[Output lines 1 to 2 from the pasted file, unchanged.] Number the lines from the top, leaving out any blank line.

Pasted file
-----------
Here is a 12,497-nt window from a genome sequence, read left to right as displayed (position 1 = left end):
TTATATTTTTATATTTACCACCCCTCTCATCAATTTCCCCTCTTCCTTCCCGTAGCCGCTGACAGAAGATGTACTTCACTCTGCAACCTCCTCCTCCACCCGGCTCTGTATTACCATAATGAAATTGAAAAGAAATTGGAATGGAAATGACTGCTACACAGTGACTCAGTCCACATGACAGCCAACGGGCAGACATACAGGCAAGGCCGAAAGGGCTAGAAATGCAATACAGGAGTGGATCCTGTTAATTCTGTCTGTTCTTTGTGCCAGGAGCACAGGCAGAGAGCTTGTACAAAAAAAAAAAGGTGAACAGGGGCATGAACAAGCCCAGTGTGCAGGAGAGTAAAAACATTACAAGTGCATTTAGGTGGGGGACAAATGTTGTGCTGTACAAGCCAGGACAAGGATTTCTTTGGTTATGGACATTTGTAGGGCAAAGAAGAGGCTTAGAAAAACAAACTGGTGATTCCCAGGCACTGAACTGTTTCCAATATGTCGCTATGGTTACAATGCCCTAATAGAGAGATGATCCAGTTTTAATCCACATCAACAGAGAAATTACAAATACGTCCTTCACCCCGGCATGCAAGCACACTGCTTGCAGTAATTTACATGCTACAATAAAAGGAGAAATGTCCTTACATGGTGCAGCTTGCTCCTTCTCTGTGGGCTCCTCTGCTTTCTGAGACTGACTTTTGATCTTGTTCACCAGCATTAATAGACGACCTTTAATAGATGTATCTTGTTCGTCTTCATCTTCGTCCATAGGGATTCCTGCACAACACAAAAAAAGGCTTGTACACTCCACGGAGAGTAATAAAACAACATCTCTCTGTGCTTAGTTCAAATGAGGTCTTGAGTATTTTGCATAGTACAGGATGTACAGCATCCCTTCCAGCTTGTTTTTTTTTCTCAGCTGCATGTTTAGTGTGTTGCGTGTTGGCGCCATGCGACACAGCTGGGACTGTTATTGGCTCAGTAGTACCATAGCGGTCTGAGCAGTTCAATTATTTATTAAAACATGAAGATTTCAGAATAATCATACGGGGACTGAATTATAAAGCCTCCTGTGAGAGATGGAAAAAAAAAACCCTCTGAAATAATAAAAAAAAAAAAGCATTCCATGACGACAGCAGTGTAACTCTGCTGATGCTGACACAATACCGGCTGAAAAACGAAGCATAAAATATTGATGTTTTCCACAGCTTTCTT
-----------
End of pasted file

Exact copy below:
Here is a 12,497-nt window from a genome sequence, read left to right as displayed (position 1 = left end):
TTATATTTTTATATTTACCACCCCTCTCATCAATTTCCCCTCTTCCTTCCCGTAGCCGCTGACAGAAGATGTACTTCACTCTGCAACCTCCTCCTCCACCCGGCTCTGTATTACCATAATGAAATTGAAAAGAAATTGGAATGGAAATGACTGCTACACAGTGACTCAGTCCACATGACAGCCAACGGGCAGACATACAGGCAAGGCCGAAAGGGCTAGAAATGCAATACAGGAGTGGATCCTGTTAATTCTGTCTGTTCTTTGTGCCAGGAGCACAGGCAGAGAGCTTGTACAAAAAAAAAAAGGTGAACAGGGGCATGAACAAGCCCAGTGTGCAGGAGAGTAAAAACATTACAAGTGCATTTAGGTGGGGGACAAATGTTGTGCTGTACAAGCCAGGACAAGGATTTCTTTGGTTATGGACATTTGTAGGGCAAAGAAGAGGCTTAGAAAAACAAACTGGTGATTCCCAGGCACTGAACTGTTTCCAATATGTCGCTATGGTTACAATGCCCTAATAGAGAGATGATCCAGTTTTAATCCACATCAACAGAGAAATTACAAATACGTCCTTCACCCCGGCATGCAAGCACACTGCTTGCAGTAATTTACATGCTACAATAAAAGGAGAAATGTCCTTACATGGTGCAGCTTGCTCCTTCTCTGTGGGCTCCTCTGCTTTCTGAGACTGACTTTTGATCTTGTTCACCAGCATTAATAGACGACCTTTAATAGATGTATCTTGTTCGTCTTCATCTTCGTCCATAGGGATTCCTGCACAACACAAAAAAAGGCTTGTACACTCCACGGAGAGTAATAAAACAACATCTCTCTGTGCTTAGTTCAAATGAGGTCTTGAGTATTTTGCATAGTACAGGATGTACAGCATCCCTTCCAGCTTGTTTTTTTTTCTCAGCTGCATGTTTAGTGTGTTGCGTGTTGGCGCCATGCGACACAGCTGGGACTGTTATTGGCTCAGTAGTACCATAGCGGTCTGAGCAGTTCAATTATTTATTAAAACATGAAGATTTCAGAATAATCATACGGGGACTGAATTATAAAGCCTCCTGTGAGAGATGGAAAAAAAAAACCCTCTGAAATAATAAAAAAAAAAAAGCATTCCATGACGACAGCAGTGTAACTCTGCTGATGCTGACACAATACCGGCTGAAAAACGAAGCATAAAATATTGATGTTTTCCACAGCTTTCTT